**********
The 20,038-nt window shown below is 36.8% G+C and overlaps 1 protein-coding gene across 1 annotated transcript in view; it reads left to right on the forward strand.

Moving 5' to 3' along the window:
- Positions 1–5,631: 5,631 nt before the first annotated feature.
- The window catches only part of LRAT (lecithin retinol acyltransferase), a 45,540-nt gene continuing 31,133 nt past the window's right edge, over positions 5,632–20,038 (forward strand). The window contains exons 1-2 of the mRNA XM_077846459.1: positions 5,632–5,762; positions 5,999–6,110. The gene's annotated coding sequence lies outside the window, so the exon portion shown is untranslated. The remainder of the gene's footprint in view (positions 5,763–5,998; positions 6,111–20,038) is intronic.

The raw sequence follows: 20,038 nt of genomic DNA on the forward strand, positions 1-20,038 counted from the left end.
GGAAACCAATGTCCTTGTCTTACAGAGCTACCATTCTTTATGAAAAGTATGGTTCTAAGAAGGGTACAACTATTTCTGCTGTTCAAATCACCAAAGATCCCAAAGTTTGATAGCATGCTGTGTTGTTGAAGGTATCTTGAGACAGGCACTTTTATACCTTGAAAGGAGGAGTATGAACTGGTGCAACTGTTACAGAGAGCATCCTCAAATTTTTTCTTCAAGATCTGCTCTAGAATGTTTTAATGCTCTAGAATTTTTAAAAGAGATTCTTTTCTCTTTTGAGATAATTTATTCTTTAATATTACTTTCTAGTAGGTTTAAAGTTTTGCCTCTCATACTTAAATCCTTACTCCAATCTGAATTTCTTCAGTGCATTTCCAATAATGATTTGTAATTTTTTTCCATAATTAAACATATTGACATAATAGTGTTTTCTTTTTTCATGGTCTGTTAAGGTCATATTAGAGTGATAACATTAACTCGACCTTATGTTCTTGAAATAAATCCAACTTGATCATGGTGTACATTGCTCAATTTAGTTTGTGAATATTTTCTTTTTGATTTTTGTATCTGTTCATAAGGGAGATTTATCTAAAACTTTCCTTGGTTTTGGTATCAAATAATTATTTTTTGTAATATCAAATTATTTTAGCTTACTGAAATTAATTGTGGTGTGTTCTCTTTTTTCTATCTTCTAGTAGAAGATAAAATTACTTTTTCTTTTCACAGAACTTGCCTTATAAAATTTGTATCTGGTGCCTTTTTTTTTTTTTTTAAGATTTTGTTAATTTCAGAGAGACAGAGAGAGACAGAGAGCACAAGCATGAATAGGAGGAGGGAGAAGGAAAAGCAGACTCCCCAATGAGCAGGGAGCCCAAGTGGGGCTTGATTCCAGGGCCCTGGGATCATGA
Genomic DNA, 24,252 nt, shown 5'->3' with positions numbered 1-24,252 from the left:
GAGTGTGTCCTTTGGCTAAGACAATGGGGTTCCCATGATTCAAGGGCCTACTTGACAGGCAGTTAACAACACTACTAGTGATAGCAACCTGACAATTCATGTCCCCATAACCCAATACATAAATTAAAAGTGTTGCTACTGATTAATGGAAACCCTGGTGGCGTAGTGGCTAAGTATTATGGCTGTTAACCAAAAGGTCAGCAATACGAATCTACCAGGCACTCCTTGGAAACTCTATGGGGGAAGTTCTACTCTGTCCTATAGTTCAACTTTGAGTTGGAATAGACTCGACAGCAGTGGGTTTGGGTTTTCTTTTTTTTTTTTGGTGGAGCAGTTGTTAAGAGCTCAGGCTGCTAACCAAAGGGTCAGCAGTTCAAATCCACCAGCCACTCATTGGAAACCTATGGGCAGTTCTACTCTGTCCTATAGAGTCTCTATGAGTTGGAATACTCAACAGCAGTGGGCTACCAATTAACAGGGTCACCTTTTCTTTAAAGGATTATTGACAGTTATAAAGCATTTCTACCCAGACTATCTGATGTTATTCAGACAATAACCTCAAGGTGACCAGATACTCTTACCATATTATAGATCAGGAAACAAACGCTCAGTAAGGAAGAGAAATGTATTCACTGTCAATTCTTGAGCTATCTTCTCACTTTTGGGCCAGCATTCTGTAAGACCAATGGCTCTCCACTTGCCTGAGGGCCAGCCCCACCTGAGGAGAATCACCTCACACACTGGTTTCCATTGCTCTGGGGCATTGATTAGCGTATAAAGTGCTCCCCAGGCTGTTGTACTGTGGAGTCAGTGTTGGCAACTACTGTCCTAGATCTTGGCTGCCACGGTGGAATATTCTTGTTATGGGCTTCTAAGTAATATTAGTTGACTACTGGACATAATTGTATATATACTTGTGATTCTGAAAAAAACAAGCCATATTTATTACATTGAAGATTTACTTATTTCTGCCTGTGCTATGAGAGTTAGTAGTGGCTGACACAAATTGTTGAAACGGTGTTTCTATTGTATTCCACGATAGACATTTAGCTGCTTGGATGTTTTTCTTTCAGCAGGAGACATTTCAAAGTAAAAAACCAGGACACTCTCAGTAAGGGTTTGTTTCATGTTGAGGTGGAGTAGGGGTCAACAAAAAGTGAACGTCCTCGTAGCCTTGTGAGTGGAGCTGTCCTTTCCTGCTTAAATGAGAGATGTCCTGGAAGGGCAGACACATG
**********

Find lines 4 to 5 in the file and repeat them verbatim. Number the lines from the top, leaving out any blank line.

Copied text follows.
- The window catches only part of LRAT (lecithin retinol acyltransferase), a 45,540-nt gene continuing 31,133 nt past the window's right edge, over positions 5,632–20,038 (forward strand). The window contains exons 1-2 of the mRNA XM_077846459.1: positions 5,632–5,762; positions 5,999–6,110. The gene's annotated coding sequence lies outside the window, so the exon portion shown is untranslated. The remainder of the gene's footprint in view (positions 5,763–5,998; positions 6,111–20,038) is intronic.

The raw sequence follows: 20,038 nt of genomic DNA on the forward strand, positions 1-20,038 counted from the left end.